The main feature in the background is Oat Mountain, the light-colored series of hills along the top of the shot. Another way to tell the shots are reversed is by looking at the dark triangle shape just above the riders — a Triangle Brand, in a way, stamped on Oat Mountain. We know from seeing the orientation of that Triangle Brand in modern times — it's made up of a bunch of foliage on the side of the hill, and can still be easily spotted today — that this is the correct orientation for the shot.
Monday, November 23, 2009
One of the tricks used to save money in the old movies and TV shows was flipping shots, apparently to get what looked like different footage but was in fact just the same footage mounted in reverse. In other words, left is right and right is left, like a mirror image. Here's an example from the TV show "Adventures of Kit Carson."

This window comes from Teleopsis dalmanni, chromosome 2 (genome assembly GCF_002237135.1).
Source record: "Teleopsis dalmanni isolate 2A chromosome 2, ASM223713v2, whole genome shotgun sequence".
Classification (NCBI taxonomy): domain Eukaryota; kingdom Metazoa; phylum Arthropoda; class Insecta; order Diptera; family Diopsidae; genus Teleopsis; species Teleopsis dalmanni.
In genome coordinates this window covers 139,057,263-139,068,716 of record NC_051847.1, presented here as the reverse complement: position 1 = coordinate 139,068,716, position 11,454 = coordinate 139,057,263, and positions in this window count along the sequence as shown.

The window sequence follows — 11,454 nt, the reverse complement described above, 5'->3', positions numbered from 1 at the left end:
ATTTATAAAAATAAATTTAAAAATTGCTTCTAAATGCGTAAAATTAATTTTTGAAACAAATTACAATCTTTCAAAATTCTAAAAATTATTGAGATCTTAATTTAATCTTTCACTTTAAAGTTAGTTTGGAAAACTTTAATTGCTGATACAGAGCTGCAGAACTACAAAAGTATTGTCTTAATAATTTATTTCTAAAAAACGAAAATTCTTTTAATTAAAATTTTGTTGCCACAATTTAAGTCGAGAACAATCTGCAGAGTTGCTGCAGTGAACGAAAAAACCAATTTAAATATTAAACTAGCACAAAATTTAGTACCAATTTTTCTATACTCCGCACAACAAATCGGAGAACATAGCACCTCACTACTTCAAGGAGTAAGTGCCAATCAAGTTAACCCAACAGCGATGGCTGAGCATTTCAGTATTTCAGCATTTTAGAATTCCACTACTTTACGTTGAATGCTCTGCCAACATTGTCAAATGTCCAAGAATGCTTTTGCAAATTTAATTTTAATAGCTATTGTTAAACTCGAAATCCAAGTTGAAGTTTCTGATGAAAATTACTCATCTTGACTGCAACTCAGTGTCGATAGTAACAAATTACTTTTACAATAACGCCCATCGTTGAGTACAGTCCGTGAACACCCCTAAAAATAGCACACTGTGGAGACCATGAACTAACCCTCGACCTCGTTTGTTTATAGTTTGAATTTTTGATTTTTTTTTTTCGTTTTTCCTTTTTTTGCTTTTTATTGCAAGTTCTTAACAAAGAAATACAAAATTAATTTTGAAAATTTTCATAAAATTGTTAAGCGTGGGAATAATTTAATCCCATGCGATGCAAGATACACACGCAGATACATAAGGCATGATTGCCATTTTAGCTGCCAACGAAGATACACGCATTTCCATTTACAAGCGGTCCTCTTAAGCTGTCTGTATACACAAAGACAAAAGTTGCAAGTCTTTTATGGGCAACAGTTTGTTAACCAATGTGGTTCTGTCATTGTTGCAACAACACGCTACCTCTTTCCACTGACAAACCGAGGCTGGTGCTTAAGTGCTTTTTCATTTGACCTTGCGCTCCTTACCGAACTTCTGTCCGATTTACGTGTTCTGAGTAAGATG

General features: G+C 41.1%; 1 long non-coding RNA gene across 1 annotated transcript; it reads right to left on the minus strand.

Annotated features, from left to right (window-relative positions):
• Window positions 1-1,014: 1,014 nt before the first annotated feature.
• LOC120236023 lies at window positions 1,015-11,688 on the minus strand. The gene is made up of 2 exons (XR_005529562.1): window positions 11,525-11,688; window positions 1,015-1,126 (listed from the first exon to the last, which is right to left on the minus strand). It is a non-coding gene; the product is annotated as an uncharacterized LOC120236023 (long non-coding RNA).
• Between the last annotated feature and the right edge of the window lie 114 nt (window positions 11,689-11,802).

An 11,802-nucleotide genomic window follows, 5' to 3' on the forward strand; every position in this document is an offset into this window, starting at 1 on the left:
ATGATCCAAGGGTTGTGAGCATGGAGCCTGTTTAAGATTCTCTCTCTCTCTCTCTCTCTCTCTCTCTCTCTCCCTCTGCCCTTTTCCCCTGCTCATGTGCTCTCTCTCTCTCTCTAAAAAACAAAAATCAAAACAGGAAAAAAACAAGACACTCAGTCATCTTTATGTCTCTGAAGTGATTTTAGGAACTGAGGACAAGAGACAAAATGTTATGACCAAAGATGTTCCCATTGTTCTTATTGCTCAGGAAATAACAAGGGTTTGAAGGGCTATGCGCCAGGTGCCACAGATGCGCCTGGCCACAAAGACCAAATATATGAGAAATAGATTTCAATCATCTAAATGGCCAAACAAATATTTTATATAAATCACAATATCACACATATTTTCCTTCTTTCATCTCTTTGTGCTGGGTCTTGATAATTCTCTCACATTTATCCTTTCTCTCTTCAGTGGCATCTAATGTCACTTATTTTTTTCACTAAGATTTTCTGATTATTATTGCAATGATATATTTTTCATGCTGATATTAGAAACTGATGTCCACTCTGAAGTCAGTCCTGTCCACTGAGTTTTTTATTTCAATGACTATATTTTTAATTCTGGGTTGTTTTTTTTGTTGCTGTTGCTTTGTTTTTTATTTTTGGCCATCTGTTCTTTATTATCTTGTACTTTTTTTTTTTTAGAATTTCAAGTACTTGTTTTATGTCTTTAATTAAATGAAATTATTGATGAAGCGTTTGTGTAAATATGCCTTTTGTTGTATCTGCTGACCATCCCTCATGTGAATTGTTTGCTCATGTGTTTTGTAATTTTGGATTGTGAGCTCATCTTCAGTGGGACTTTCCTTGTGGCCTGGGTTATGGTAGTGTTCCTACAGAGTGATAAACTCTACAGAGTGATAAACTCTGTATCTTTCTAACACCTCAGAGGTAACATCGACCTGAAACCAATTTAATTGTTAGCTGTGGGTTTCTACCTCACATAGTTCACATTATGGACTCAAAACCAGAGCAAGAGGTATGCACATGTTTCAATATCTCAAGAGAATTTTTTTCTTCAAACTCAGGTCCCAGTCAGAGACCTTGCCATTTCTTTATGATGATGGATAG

Wednesday, November 11, 2009
Viewed from its most commonly seen front side (above), GTR is a subtle creature. Even so, it found its way into hundreds of movies simply because of its prominent perch atop a rock wall known as Hole in the Wall, in the Lone Ranger Rock/Nyoka Cliff area, or the the Upper Gorge. Here's one example:
The screen shot above is from the 1944 Roy Rogers/Dale Evans movie "The Yellow Rose of Texas." GTR can be seen in the top right corner.
For a look at GTR's charismatic alter ego (its back side), see the Jaunty Sailor.